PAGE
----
As we approach level 3 of the national lockdown, reports have been circulating that some major South African companies are either hanging on for dear life or running aground completely. And we’re all thinking it: If the top dogs and fat cats are suffering, just imagine how the little guys must be doing. The reality of this crisis, now more so from a financial perspective, has painfully hit home. The lockdown is contributing to an economic shutdown – we can no longer overlook this.
It might be a bit out of our budget to try support the bigger companies, but South African small businesses constitute 98% of our national economy, and we can help them. How? Niklas Böckmann and Gordana McNamara who work at Briisk, an international digital insurance and financial services provider, came up with an idea to help us called UbuntuCorona: a collection of companies who were thriving in the pre-pandemic period and who are now having to change the way they do business to survive. The platform aims to assist businesses to reach people who would like to support them. Companies such as Inkanyiso Perfume have signed on, and the project is looking to get the word out so that they can help other small businesses.
We spoke to Niklas about this inspiring new initiative.
What gave you the idea for UbuntuCorona?
We could see [the effect of the virus] all over Europe already and it was just a matter of time before it came to Cape Town. Gordana and I thought of a way to help or make the situation a little better because we knew that all the restaurants and bars and cafes would have to close. And they play a really important part here in CT, they give the city some life quality and a really cool atmosphere. Without the hospitality business, CT would be quite a different city.
“The cafe where we met up in the mornings closed. That was when we said, ‘OK, we have to do this’.”
So yeah, we love that and we wanted to support these businesses and the workers who will lose their jobs and who won’t have anything to live from during the crisis. The main idea behind it was to keep the economy going in some way – which means through financing businesses rather than individuals. Obviously we knew we can’t do that with just a small initiative, we won’t be able to save the world, but a lot of small initiatives might still have an impact. So that was the main idea.
Although the government has also launched a fund to help businesses receive support, we know these processes usually take a long time. It’s really great that the government is supporting businesses and absolutely necessary, but some businesses just need help instantly, and that’s usually not feasible through these government initiatives, so we’re just trying to add on to that to help.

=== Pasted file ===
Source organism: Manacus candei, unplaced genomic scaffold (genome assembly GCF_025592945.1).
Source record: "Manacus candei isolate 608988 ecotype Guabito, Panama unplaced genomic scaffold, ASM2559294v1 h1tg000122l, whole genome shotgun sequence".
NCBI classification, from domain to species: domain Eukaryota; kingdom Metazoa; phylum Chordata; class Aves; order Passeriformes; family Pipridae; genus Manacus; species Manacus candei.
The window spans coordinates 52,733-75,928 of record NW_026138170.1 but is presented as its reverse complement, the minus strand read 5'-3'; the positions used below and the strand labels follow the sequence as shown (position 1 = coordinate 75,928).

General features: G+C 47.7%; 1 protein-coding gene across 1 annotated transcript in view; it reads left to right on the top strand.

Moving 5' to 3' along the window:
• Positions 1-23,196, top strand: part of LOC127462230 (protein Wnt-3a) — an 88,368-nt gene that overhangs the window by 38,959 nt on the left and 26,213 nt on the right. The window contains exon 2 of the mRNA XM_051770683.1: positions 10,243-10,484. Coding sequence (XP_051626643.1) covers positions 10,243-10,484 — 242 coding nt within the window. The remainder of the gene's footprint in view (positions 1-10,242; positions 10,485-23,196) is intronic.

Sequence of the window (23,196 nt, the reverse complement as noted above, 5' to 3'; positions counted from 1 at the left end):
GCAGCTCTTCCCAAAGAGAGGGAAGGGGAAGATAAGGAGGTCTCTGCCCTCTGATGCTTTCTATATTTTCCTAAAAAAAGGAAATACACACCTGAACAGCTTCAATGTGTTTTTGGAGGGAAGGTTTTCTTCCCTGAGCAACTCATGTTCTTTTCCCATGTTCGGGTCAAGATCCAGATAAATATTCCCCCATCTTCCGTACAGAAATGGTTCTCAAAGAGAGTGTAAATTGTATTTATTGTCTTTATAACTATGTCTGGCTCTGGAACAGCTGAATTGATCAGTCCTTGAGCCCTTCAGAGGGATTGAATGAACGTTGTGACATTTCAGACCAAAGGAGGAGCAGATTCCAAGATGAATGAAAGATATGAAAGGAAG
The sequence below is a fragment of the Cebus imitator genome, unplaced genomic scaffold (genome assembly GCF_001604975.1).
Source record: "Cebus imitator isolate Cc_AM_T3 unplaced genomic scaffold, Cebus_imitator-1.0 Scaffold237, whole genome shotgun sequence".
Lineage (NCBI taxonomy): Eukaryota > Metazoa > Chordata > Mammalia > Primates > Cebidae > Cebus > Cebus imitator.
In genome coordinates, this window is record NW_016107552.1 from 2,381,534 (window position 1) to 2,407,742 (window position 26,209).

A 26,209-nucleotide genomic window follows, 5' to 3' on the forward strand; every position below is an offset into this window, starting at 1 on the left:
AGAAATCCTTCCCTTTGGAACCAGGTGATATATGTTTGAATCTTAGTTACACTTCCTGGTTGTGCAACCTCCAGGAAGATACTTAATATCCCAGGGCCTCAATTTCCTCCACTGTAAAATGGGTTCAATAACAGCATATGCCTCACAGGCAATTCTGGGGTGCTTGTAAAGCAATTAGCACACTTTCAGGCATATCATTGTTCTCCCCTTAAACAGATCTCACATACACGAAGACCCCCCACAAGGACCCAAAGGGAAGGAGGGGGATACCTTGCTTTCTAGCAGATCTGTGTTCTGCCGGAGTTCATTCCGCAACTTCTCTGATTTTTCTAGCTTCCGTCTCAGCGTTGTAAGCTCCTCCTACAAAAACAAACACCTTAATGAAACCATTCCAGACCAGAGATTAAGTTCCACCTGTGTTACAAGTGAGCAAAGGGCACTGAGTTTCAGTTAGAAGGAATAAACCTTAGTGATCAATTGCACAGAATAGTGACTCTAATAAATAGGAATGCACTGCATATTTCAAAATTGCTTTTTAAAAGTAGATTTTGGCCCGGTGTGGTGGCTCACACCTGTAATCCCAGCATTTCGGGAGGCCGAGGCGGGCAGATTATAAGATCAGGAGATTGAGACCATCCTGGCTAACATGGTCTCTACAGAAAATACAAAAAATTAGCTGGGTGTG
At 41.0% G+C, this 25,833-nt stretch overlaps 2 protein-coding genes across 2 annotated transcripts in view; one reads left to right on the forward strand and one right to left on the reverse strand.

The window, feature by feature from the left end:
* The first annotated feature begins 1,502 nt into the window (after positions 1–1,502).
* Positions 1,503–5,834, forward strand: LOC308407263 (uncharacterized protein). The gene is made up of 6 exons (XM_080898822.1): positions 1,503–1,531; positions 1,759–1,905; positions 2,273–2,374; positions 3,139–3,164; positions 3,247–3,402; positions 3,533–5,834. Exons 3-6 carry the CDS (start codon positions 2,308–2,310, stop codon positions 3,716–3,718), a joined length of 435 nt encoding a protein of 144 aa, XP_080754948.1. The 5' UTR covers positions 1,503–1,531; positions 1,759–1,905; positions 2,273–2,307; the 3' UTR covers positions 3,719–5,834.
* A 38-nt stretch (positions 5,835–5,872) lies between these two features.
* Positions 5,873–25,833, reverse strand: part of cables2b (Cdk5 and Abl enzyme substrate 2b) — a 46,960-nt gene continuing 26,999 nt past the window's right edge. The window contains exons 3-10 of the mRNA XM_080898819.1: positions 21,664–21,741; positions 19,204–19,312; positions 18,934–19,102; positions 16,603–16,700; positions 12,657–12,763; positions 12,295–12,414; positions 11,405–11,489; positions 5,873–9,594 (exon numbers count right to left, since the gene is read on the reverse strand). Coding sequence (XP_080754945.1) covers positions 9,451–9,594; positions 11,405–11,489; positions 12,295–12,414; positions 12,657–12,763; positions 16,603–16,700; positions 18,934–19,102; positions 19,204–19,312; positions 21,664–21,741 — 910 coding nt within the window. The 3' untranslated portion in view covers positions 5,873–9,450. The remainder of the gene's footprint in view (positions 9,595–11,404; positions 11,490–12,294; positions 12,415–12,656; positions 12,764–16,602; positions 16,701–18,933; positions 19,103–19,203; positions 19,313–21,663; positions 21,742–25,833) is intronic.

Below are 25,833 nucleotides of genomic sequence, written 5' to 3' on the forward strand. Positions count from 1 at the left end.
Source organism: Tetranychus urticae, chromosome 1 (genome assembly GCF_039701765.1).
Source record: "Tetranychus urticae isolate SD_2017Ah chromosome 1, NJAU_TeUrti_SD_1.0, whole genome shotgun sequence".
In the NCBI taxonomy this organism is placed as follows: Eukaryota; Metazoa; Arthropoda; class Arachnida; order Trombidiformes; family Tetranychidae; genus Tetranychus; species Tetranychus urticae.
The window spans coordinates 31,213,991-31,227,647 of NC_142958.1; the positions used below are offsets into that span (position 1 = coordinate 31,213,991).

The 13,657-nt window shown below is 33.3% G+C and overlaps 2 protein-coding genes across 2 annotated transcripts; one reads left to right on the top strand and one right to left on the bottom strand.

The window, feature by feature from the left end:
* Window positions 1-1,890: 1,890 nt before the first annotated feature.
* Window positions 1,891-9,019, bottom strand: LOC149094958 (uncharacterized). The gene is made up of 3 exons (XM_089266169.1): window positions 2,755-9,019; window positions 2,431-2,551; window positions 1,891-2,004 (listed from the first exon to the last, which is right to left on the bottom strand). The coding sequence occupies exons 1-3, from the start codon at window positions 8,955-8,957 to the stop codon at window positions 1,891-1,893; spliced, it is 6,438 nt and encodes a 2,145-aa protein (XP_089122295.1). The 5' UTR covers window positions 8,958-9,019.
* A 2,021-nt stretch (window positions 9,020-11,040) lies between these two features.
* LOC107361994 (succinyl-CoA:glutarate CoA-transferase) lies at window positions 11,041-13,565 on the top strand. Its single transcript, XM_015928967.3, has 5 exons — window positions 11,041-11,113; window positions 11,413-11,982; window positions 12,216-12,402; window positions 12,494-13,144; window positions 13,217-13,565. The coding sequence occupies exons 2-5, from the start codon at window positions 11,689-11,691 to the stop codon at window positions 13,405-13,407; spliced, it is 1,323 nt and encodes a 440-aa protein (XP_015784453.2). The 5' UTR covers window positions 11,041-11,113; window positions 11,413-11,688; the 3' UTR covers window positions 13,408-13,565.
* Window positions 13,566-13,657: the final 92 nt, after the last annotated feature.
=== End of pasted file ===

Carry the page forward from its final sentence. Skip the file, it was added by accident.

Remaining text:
Tell us about the name?
We find the term ‘Ubuntu’ really empowering and significant. It’s a great principle, or philosophy: ‘I am, because you are’. I think that makes South Africa quite unique, to have such a term that is so widely used.
How can people support their favourite local business through UbuntuCorona?
Supporting your local coffee shop or bar around the corner is super easy. Just go on to the website, click ‘Campaigns’ (or you’ll find them listed directly on the home page). You click on their campaign, read their initiative, and then – if they collect donations – open SnapScan, scan the code or click on it directly and donate.
“We want to support companies in finding other ways of doing business during the crisis.”
It’s basically like you pay for your coffee or your beer or whatever, as usual, via SnapScan. It’s just online and you don’t receive a coffee or beer [but it’ll be so rewarding in a different way!].
Other campaigns that are on the website for reasons other than donations just publish their details for product orders, for example, such as their email, website and social media channels.
What does a small business owner need to do to create a campaign on your website and get people to donate?
Creating a campaign is super easy and you don’t need a lot of stuff. You just need to enter your name, email, the province/city where you are situated, name of your business and a description of your campaign: how the lockdown has affected you, why you need support and what is special about your cause. Then you upload a picture of your business and send us your SnapScan URL so we can integrate it on the website. That’s it. Super easy and, obviously, completely free.
What have been the challenges so far in getting the ball rolling?
The main challenge was in reaching the people that need help and with that I mean businesses who want support. Because, I think at least some business owners don’t believe that people would donate to them. Which is quite sad. Of course we also want to support companies in finding other ways of doing business during the crisis because a lot of the time donations are not enough to actually maintain these companies in the long-term.
With this interview hopefully we can reach people who’d want to publish their campaign on UbuntuCorona.
When the day comes that this is over and we all joyously head to our nearest pub for a round of victory beers, or our local hair salon to tame our wild lockdown locks, it would be a tragedy to get there only to find it closed with the windows shuttered. Let’s avoid this by getting the word out there about UbuntuCorona and doing what South Africans do best – spreading ubuntu.
Visit the website + donate or sign up now here!
Words: Lauren Endrody
Feature image: Geoff McFetridge